I won't give away any spoilers here, but know it's worth the time, credit or cash to listen to this book. I rarely give 5 stars for any book but this one earned it. The narration is excellent also.
I like mysteries (particularly British ones, historical fiction and nonfiction, science fiction and fantasy.
I wasn't sure if I was going to like this book. I have read a few books by the author published under the name Michelle West but I did not particularly like the books in her "Cast in" series. I also realized after I bought this one that was a YA book which increased my feelings that maybe I had made a mistake. I'm not keen on a lot of the current crop of YA fiction because I'm not keen on books that end up with cliffhangers or instant love. Thankfully this book while clearly part of series does not rely on lust between any two of the characters as part of the plot and does have a satisfying ending.
Do not expect to have all questions you might have about the characters, particularly the enigmatic Eric, answered in this volume. There are threads left hanging, but the second book is already available so there's no need to fear that there will not be a follow up.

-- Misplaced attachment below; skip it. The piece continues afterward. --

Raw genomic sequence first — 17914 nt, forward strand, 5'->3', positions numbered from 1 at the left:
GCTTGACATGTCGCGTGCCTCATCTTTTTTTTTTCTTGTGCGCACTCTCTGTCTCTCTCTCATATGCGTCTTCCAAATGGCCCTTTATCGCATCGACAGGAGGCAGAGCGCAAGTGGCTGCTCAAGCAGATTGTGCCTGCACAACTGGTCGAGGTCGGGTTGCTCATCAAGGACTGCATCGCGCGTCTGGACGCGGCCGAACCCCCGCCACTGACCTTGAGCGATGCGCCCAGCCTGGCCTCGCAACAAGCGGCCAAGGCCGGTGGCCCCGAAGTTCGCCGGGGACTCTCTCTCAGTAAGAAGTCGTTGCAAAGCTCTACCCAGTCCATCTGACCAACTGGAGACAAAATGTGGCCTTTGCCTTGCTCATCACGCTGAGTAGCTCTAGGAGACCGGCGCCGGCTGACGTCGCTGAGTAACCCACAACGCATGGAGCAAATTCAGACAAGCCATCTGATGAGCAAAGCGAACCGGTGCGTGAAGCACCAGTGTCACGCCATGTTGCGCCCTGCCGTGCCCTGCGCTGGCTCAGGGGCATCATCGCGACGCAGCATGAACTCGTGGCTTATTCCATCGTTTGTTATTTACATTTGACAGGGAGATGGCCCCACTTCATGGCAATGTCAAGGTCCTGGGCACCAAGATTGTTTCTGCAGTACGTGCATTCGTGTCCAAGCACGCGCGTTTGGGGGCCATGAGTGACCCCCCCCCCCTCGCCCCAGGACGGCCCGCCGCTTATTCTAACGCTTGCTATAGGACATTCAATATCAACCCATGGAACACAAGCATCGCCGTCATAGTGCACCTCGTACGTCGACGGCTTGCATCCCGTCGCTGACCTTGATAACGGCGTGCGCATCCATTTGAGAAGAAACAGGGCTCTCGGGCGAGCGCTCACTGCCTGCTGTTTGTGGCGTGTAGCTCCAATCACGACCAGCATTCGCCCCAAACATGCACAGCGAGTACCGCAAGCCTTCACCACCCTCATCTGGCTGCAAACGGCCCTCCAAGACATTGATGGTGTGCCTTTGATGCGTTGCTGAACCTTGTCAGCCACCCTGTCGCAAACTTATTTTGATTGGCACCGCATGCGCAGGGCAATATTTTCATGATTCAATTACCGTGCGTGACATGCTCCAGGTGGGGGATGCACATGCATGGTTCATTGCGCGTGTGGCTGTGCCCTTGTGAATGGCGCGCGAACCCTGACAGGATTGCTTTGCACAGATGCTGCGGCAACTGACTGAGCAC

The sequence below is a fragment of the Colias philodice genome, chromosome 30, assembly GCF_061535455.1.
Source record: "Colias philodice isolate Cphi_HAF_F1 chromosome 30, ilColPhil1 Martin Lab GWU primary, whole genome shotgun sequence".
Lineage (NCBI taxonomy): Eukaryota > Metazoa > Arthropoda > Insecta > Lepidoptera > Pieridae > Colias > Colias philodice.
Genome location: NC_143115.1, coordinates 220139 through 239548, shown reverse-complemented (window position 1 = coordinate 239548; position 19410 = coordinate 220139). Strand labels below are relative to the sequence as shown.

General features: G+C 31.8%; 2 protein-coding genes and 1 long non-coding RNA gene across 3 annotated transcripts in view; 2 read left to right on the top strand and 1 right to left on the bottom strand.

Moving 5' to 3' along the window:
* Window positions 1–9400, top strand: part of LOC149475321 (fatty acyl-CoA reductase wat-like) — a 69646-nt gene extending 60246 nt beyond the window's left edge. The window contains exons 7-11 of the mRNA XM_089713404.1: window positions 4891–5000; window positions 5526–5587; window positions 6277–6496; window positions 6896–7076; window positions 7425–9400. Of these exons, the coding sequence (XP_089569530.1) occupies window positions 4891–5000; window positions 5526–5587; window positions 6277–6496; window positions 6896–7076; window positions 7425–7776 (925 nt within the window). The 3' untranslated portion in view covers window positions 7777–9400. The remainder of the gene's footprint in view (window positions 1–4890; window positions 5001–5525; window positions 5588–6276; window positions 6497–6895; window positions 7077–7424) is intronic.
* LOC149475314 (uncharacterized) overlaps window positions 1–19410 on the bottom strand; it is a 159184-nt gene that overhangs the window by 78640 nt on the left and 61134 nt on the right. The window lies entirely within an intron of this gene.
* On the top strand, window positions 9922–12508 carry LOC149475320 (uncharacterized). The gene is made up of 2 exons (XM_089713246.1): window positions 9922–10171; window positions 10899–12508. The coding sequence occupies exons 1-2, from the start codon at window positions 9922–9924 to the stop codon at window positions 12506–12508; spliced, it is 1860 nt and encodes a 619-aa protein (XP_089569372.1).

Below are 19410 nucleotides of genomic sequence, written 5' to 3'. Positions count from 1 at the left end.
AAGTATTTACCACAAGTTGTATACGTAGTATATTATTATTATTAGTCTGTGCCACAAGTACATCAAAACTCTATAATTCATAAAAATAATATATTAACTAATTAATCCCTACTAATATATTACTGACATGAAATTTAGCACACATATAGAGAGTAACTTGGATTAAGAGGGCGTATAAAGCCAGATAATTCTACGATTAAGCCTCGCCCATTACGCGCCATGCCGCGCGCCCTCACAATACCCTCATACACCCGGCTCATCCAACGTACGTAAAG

I particularly liked the relationship between the teens in the book. They seemed like teenagers who might be the children of friends, but they also are more interesting and have bigger adventures. They also are presented as teenagers who have friendships, disagreements and real differences.
Sagara in the meantime is dealing with serious concerns about life and death while coming up with some creepy imagery.
I'd recommend this even if you aren't a teenager and haven't been for decades.
Narrated by Alexandra Bailey who does a good job.
Narrator was flat, characters had no life (no pun intended). Several chapters in and I still had no idea where the story line was going. I couldn't take it anymore, I had to give up. Her dad is gone, the boyfriend is gone, some weird guy is in the cemetery, her dog is huge and likes to eat biscuits, she has migraines and she and her mother don't communicate well. Seriously that is what I got from what I forced myself to listen to.